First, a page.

Paul claims — I mean tell us — that he knows Jesus personally because Jesus spoke to him directly for a five year period (after Jesus’ death) while Paul was in Jerusalem.  Believe it or not, I’m ok with this.  I think Jesus probably did speak to Paul this way.  I think Jesus speaks to a lot of us in this way.  In fact, like Paul, I had my own five year period back in my mid twenties, where I was convinced that Jesus was interacting with me in a real and personal and very significant way.  So I have no doubt that Paul could have had this same sort of experience.  My problem is not that it didn’t happen, but that even if it did happen, it doesn’t make Paul all that unique.  Paul may be divinely inspired but I’m not sure he’s any more divinely inspired than a lot of other people who have interacted with God in real and personal ways.

And that’s my other problem.  Interactions with God are, by their very nature, unique and personal.  God interacts with us when, and how, God chooses.  It’s different for each of us.  So is our interpretation of those interactions.  The messages that we take from those interactions is subject to our own bias, prejudice, and misunderstanding.  At least I know mine are and I have no reason to believe that Paul wouldn’t be subject to the same limitations as I am.

And then there’s the whole persecuting Christians thing.  I get it that he eventually gave that up.  Good for him.  But, seriously?  One day you’re stoning Christians — or at least watching passively as Stephen is murdered — and the next you’re calling yourself the father of Christianity and telling us all how to live?  I got a problem with that.  It’s like the guy on the corner downtown.  One day he’s high on crack and the next day he’s passing out religious tracks telling me I’m going to hell because I wasn’t immersed.  Whatever.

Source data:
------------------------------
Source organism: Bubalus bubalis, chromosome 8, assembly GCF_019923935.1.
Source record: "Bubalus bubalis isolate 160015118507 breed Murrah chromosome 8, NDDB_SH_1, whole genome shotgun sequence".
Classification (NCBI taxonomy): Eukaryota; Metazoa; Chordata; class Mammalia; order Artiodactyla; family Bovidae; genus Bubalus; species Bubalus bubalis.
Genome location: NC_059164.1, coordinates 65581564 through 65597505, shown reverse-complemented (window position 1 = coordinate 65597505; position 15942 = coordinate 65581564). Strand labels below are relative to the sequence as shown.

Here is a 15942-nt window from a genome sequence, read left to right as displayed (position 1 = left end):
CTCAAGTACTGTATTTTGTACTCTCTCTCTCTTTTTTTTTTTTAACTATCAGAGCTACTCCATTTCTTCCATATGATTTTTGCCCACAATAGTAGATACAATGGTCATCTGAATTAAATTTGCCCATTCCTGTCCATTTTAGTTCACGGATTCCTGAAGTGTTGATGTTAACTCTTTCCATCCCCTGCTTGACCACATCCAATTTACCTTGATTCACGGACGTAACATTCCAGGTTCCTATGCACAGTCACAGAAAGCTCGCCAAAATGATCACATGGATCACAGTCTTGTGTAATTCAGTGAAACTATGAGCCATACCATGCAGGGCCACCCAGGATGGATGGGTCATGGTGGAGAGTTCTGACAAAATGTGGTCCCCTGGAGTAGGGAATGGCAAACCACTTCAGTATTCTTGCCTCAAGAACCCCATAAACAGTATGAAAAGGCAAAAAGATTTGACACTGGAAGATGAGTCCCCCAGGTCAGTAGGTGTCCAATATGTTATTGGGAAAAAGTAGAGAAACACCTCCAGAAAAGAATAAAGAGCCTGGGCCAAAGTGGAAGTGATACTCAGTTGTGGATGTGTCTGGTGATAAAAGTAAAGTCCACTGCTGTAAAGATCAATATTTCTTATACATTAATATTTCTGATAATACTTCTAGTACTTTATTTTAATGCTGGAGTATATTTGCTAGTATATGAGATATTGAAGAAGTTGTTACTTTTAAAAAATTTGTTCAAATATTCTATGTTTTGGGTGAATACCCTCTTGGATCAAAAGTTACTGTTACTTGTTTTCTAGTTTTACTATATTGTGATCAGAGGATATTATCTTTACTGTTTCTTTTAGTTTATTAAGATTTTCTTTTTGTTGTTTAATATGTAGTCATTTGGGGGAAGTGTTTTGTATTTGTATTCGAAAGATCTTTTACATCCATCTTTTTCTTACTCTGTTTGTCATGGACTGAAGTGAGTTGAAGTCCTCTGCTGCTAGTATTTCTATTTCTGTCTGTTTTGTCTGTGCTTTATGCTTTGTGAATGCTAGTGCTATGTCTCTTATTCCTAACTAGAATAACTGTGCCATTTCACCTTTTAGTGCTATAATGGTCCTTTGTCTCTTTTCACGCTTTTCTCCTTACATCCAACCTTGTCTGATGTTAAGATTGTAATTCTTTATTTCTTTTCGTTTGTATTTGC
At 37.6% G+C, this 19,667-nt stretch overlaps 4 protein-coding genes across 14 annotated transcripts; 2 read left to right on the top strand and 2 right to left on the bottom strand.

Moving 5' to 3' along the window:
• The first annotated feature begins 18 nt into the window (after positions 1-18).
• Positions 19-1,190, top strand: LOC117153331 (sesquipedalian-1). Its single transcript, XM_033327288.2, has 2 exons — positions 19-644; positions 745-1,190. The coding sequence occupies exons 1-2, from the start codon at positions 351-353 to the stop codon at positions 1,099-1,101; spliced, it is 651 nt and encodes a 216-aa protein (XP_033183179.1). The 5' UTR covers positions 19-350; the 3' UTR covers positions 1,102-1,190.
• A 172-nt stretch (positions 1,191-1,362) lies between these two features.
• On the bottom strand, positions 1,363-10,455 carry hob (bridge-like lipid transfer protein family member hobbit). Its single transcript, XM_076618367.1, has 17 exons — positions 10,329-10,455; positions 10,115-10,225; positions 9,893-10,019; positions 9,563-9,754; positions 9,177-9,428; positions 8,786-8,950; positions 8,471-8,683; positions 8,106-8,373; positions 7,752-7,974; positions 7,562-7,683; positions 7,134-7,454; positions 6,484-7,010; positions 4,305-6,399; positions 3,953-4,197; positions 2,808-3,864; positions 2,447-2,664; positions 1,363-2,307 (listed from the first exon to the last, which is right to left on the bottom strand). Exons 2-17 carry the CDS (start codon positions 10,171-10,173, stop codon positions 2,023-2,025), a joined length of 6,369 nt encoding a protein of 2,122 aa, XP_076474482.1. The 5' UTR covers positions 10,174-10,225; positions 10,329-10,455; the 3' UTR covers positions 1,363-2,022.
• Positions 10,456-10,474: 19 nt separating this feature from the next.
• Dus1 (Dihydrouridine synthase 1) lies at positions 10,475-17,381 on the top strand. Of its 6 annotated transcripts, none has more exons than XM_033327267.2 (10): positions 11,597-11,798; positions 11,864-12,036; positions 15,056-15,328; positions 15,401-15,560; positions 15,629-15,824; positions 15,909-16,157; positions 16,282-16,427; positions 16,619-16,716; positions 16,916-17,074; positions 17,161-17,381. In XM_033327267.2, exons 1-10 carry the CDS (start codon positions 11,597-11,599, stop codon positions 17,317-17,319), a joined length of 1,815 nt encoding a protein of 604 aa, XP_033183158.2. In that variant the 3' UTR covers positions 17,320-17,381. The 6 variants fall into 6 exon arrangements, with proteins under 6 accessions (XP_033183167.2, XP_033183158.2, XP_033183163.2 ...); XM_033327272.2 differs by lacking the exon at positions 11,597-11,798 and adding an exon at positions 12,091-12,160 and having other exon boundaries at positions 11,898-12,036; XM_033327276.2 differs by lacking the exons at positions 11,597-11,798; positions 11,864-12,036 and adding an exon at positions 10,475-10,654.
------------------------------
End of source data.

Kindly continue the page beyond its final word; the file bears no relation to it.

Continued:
And then, there’s the biggie.  I think you’re just too darn conservative.  I think you listened to story after story about grace, and redemption, and reconciliation and forgiveness and some how came away thinking it was all about homosexuality, adultery, alcohol and dancing.  I don’t get that.  Unfortunately, lots of your followers do.  You’d be amazed (but hopefully not proud) to see how many people seem incredibly dismissive of Jesus’ message of grace but are more than willing to lift high your banner opposing gay marriage (you do talk about gay marriage, don’t you?).  Whether you intended it or not, I think a lot of your writing has given people cover to be less than graceful and I think that’s unfortunate.

So there you go.  I’ve been wanting to get that off my chest for years.  I’ve had my say.  Now it’s time for you to have yours.  The next few weeks, you’ve got the floor.  I’m going to do my best to give you a fair shake.